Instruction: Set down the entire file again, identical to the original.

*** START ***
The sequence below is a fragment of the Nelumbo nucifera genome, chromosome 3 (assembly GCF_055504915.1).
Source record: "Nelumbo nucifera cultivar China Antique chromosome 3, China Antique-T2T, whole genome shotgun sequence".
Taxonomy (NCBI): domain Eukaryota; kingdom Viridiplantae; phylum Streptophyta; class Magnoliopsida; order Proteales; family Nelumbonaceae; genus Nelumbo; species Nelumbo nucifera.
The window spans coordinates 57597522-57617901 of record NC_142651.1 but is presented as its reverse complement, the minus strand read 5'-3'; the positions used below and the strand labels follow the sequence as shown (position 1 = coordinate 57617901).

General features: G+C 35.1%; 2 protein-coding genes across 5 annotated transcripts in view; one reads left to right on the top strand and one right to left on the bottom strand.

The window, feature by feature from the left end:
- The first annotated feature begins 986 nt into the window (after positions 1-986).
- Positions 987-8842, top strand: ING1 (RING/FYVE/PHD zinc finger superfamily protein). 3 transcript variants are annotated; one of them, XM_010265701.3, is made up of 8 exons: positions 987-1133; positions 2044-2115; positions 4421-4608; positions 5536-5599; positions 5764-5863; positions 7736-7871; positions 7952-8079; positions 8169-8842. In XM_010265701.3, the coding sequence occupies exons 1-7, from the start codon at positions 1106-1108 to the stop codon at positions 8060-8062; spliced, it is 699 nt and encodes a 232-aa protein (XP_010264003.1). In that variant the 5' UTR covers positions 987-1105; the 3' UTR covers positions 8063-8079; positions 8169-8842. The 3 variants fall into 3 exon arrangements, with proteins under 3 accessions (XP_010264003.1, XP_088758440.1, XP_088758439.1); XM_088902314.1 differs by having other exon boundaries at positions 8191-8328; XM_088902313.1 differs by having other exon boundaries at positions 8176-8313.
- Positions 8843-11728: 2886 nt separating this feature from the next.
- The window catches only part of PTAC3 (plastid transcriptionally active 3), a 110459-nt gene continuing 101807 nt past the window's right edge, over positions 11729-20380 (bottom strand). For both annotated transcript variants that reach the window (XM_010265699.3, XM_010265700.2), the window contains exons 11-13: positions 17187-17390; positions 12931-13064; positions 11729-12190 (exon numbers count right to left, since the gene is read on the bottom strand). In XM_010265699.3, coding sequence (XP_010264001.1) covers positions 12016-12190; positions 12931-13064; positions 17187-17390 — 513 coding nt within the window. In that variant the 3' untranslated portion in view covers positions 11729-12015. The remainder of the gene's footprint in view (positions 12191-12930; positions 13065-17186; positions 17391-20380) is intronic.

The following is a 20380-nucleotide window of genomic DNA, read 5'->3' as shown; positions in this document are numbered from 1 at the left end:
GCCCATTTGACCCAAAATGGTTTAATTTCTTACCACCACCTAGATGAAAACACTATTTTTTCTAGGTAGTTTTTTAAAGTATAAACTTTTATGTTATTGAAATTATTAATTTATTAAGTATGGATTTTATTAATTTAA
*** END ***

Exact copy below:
The sequence below is a fragment of the Nelumbo nucifera genome, chromosome 3 (assembly GCF_055504915.1).
Source record: "Nelumbo nucifera cultivar China Antique chromosome 3, China Antique-T2T, whole genome shotgun sequence".
Taxonomy (NCBI): domain Eukaryota; kingdom Viridiplantae; phylum Streptophyta; class Magnoliopsida; order Proteales; family Nelumbonaceae; genus Nelumbo; species Nelumbo nucifera.
The window spans coordinates 57597522-57617901 of record NC_142651.1 but is presented as its reverse complement, the minus strand read 5'-3'; the positions used below and the strand labels follow the sequence as shown (position 1 = coordinate 57617901).

General features: G+C 35.1%; 2 protein-coding genes across 5 annotated transcripts in view; one reads left to right on the top strand and one right to left on the bottom strand.

The window, feature by feature from the left end:
- The first annotated feature begins 986 nt into the window (after positions 1-986).
- Positions 987-8842, top strand: ING1 (RING/FYVE/PHD zinc finger superfamily protein). 3 transcript variants are annotated; one of them, XM_010265701.3, is made up of 8 exons: positions 987-1133; positions 2044-2115; positions 4421-4608; positions 5536-5599; positions 5764-5863; positions 7736-7871; positions 7952-8079; positions 8169-8842. In XM_010265701.3, the coding sequence occupies exons 1-7, from the start codon at positions 1106-1108 to the stop codon at positions 8060-8062; spliced, it is 699 nt and encodes a 232-aa protein (XP_010264003.1). In that variant the 5' UTR covers positions 987-1105; the 3' UTR covers positions 8063-8079; positions 8169-8842. The 3 variants fall into 3 exon arrangements, with proteins under 3 accessions (XP_010264003.1, XP_088758440.1, XP_088758439.1); XM_088902314.1 differs by having other exon boundaries at positions 8191-8328; XM_088902313.1 differs by having other exon boundaries at positions 8176-8313.
- Positions 8843-11728: 2886 nt separating this feature from the next.
- The window catches only part of PTAC3 (plastid transcriptionally active 3), a 110459-nt gene continuing 101807 nt past the window's right edge, over positions 11729-20380 (bottom strand). For both annotated transcript variants that reach the window (XM_010265699.3, XM_010265700.2), the window contains exons 11-13: positions 17187-17390; positions 12931-13064; positions 11729-12190 (exon numbers count right to left, since the gene is read on the bottom strand). In XM_010265699.3, coding sequence (XP_010264001.1) covers positions 12016-12190; positions 12931-13064; positions 17187-17390 — 513 coding nt within the window. In that variant the 3' untranslated portion in view covers positions 11729-12015. The remainder of the gene's footprint in view (positions 12191-12930; positions 13065-17186; positions 17391-20380) is intronic.

The following is a 20380-nucleotide window of genomic DNA, read 5'->3' as shown; positions in this document are numbered from 1 at the left end:
GCCCATTTGACCCAAAATGGTTTAATTTCTTACCACCACCTAGATGAAAACACTATTTTTTCTAGGTAGTTTTTTAAAGTATAAACTTTTATGTTATTGAAATTATTAATTTATTAAGTATGGATTTTATTAATTTAA